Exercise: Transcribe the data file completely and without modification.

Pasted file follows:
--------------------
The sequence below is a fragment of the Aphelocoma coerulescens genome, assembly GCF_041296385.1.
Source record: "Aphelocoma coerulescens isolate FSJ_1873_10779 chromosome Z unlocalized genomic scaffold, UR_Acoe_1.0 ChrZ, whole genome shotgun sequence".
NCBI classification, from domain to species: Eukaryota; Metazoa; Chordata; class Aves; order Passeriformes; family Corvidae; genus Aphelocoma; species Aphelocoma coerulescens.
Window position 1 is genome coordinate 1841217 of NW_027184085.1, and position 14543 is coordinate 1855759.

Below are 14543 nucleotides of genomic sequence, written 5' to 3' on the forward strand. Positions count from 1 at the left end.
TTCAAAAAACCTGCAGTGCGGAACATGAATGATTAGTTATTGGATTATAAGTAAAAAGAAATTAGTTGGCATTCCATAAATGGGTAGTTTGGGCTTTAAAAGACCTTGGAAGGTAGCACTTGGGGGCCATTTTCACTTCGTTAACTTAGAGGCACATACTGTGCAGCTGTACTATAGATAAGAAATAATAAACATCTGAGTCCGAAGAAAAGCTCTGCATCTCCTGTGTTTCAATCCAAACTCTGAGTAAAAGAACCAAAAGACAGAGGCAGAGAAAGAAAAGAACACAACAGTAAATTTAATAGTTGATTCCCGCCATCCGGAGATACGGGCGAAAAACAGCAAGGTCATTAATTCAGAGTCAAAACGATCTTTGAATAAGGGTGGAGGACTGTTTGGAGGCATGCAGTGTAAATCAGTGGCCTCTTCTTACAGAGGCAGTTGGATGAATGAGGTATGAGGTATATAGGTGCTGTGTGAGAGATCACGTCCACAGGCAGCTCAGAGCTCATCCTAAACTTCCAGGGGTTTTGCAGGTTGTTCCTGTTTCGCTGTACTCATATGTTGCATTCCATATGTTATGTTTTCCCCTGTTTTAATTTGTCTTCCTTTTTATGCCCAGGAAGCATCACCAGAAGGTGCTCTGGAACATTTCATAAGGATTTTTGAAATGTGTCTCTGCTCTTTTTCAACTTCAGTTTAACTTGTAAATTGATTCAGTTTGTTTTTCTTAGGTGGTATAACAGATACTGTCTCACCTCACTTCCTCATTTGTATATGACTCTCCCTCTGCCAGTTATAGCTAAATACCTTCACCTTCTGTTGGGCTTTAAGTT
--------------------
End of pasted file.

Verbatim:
The sequence below is a fragment of the Aphelocoma coerulescens genome, assembly GCF_041296385.1.
Source record: "Aphelocoma coerulescens isolate FSJ_1873_10779 chromosome Z unlocalized genomic scaffold, UR_Acoe_1.0 ChrZ, whole genome shotgun sequence".
NCBI classification, from domain to species: Eukaryota; Metazoa; Chordata; class Aves; order Passeriformes; family Corvidae; genus Aphelocoma; species Aphelocoma coerulescens.
Window position 1 is genome coordinate 1841217 of NW_027184085.1, and position 14543 is coordinate 1855759.

Below are 14543 nucleotides of genomic sequence, written 5' to 3' on the forward strand. Positions count from 1 at the left end.
TTCAAAAAACCTGCAGTGCGGAACATGAATGATTAGTTATTGGATTATAAGTAAAAAGAAATTAGTTGGCATTCCATAAATGGGTAGTTTGGGCTTTAAAAGACCTTGGAAGGTAGCACTTGGGGGCCATTTTCACTTCGTTAACTTAGAGGCACATACTGTGCAGCTGTACTATAGATAAGAAATAATAAACATCTGAGTCCGAAGAAAAGCTCTGCATCTCCTGTGTTTCAATCCAAACTCTGAGTAAAAGAACCAAAAGACAGAGGCAGAGAAAGAAAAGAACACAACAGTAAATTTAATAGTTGATTCCCGCCATCCGGAGATACGGGCGAAAAACAGCAAGGTCATTAATTCAGAGTCAAAACGATCTTTGAATAAGGGTGGAGGACTGTTTGGAGGCATGCAGTGTAAATCAGTGGCCTCTTCTTACAGAGGCAGTTGGATGAATGAGGTATGAGGTATATAGGTGCTGTGTGAGAGATCACGTCCACAGGCAGCTCAGAGCTCATCCTAAACTTCCAGGGGTTTTGCAGGTTGTTCCTGTTTCGCTGTACTCATATGTTGCATTCCATATGTTATGTTTTCCCCTGTTTTAATTTGTCTTCCTTTTTATGCCCAGGAAGCATCACCAGAAGGTGCTCTGGAACATTTCATAAGGATTTTTGAAATGTGTCTCTGCTCTTTTTCAACTTCAGTTTAACTTGTAAATTGATTCAGTTTGTTTTTCTTAGGTGGTATAACAGATACTGTCTCACCTCACTTCCTCATTTGTATATGACTCTCCCTCTGCCAGTTATAGCTAAATACCTTCACCTTCTGTTGGGCTTTAAGTT